in which things that should have been obvious years ago are belatedly made clear…

14 Nov

Ok, so Calculus of Hope is actually my second novel that will, I hope, be written to completion of at least a first draft (actually the third, but we’re not going to talk about that tolkein pastiche I wrote my senior year of high school because …. shudder.) And the first one, completed two years ago, is still waiting for a massive rewrite because though I loved the story, I kind of meandered through the plot the first draft, thinking that was ok for me to do and I could fix it in the re-write, which is a little like Dr. Frankenstein making up his monster as he went along and attaching three arms and two and a half legs and saying he’d fix it later.

Fixing it at that point is kind of like just making another monster. Fixing the first book is really just writing another book, and that has morphed into the next book after Calculus.

This one I’m concentrating a little less on sentences I like, and more on “Does this make any damn sense and does it screw me narratively later.” See also :”No, no no … now is not the time to split open the structure and add a third POV character….I said NO!” And … this novel will probably be done this month, which means I’ve written it in four months, not two years like the last one. And I’ve been focused on 1 thing and 1 thing only, the narrative structure. I feel like if, in the first draft, the narrative structure makes sense, then I can fix ANYTHING in the other drafts. That is not to say I do not chase bunnies down trails, it just means I have a tether to lead myself back. Or at least a guide dog. I just pray to God there are no squirrels.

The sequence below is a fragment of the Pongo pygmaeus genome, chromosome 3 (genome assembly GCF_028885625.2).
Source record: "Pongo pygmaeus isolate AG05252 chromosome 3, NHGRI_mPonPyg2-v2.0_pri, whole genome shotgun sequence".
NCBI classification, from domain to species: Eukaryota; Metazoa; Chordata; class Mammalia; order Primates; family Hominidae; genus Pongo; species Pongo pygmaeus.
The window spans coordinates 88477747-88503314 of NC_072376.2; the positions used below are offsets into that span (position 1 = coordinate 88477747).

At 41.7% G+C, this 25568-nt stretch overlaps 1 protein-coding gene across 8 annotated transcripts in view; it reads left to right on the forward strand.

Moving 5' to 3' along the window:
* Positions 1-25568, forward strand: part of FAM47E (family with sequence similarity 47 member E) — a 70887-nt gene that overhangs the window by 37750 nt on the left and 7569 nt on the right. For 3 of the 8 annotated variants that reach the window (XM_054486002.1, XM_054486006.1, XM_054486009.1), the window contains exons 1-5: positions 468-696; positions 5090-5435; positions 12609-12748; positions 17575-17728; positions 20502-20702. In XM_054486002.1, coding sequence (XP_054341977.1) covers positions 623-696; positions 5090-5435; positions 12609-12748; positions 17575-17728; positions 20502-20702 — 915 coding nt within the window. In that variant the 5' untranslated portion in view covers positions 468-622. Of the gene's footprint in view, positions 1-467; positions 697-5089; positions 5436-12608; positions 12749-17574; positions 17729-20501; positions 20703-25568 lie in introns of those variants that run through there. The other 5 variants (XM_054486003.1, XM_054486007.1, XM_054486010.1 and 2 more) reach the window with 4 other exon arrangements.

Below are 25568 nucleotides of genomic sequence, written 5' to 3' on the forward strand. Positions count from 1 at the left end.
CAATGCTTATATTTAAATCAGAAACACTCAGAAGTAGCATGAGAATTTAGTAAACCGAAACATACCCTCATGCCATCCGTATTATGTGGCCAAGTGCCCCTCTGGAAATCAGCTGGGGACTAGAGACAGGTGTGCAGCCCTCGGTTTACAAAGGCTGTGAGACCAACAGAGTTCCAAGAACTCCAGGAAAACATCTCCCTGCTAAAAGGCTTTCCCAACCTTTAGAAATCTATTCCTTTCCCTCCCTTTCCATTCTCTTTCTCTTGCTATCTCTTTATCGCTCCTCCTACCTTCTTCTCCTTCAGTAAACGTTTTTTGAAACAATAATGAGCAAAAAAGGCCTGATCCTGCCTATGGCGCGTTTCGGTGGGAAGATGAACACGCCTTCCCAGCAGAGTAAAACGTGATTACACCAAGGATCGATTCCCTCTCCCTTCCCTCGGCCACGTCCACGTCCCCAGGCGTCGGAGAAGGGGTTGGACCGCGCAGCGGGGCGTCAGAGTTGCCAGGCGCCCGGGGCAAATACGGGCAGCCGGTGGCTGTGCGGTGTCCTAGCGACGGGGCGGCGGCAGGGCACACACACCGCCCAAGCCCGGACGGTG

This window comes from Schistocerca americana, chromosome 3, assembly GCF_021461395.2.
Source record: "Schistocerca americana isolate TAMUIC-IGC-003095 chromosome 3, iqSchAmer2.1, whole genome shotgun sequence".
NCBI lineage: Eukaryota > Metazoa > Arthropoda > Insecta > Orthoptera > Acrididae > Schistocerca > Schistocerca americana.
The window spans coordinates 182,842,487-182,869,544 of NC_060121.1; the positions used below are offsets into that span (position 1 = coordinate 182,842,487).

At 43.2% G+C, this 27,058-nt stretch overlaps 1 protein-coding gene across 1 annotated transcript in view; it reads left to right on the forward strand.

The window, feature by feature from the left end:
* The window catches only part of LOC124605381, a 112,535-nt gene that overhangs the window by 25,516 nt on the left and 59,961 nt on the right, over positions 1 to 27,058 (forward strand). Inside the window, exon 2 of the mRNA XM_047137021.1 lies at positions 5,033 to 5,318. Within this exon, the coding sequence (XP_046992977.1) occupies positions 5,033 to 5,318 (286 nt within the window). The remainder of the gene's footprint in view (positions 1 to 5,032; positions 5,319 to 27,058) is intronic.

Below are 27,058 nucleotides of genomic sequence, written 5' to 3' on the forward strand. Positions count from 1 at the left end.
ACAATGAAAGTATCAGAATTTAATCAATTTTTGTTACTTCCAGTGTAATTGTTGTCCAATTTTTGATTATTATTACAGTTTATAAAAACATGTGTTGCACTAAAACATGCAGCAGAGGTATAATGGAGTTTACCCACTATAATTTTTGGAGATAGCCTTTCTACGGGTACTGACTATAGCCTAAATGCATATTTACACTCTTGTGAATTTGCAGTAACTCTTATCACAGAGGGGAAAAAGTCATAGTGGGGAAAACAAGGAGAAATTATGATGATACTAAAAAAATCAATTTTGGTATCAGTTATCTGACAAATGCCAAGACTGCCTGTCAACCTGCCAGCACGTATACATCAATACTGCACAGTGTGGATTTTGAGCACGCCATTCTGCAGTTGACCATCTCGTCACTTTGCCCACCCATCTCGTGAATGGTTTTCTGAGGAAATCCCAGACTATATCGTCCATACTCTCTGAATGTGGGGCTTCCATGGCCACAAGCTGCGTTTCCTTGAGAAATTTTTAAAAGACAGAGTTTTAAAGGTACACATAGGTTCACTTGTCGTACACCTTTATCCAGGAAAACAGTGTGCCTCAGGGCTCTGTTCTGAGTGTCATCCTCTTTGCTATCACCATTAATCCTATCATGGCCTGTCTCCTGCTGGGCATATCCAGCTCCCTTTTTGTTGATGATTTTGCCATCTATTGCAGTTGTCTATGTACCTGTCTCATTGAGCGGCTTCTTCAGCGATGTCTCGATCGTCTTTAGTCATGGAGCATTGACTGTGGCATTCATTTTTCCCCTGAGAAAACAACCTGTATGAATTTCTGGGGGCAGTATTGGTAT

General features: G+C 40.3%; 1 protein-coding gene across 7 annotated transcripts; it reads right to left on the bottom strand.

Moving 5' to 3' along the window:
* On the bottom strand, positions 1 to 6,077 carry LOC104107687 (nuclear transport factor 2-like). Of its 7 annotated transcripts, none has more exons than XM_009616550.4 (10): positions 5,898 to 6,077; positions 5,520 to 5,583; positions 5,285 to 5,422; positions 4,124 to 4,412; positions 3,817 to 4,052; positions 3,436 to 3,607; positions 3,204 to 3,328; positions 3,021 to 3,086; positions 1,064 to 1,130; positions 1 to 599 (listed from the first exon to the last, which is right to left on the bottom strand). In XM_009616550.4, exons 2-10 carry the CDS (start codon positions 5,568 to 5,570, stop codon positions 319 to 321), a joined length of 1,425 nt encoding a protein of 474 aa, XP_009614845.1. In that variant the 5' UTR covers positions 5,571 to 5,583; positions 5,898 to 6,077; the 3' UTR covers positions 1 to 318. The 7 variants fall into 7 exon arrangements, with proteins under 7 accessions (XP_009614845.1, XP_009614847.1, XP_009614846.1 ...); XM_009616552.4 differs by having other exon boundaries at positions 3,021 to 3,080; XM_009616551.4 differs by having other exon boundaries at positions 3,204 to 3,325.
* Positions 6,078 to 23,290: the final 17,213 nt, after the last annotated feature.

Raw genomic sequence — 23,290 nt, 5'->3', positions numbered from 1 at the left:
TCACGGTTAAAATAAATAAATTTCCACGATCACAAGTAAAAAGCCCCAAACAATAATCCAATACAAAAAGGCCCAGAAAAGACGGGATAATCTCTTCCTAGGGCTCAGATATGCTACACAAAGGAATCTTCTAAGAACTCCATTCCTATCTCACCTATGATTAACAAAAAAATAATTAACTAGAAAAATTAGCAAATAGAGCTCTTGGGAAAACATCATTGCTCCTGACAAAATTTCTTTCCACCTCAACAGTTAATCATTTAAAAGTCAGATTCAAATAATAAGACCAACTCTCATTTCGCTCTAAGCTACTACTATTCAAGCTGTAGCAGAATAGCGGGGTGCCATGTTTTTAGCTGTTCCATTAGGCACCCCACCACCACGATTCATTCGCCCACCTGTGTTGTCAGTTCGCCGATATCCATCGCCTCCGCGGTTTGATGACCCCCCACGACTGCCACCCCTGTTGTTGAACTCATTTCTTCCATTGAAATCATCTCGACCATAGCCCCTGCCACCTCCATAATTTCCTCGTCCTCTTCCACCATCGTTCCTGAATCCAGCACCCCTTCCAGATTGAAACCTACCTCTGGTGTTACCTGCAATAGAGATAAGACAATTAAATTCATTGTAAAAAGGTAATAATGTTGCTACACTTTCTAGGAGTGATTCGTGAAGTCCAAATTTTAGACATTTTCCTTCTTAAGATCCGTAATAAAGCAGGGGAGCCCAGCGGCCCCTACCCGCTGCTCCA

First draft …. it’s all about the narrative. It only took me twenty years to figure that out.


Posted by on November 14, 2009 in writing



2 responses to “in which things that should have been obvious years ago are belatedly made clear…

  1. Unfocused Me

    November 15, 2009 at 1:41 am

    Makes sense to me — So far I seem to be writing parallel to my pre-NaNoWriMo outline. I’m going in the same direction, from the same starting point, and will get to the same finish line and will stop at a couple of the same roadside restaurants, but otherwise nothing looks the same. The structure is similar, but the details are all different.

  2. Chadicus

    November 16, 2009 at 12:08 am

    which is great — I love writing that way . a rough map of the mountain leaves a capacity to be surprised. I just tend to jump from mountain to mountain in the middle of free-form drafts, and basically switch the kind of book I’m writing halfway through, which is not a recipe for success. Or sanity, as if that was an option anyway.


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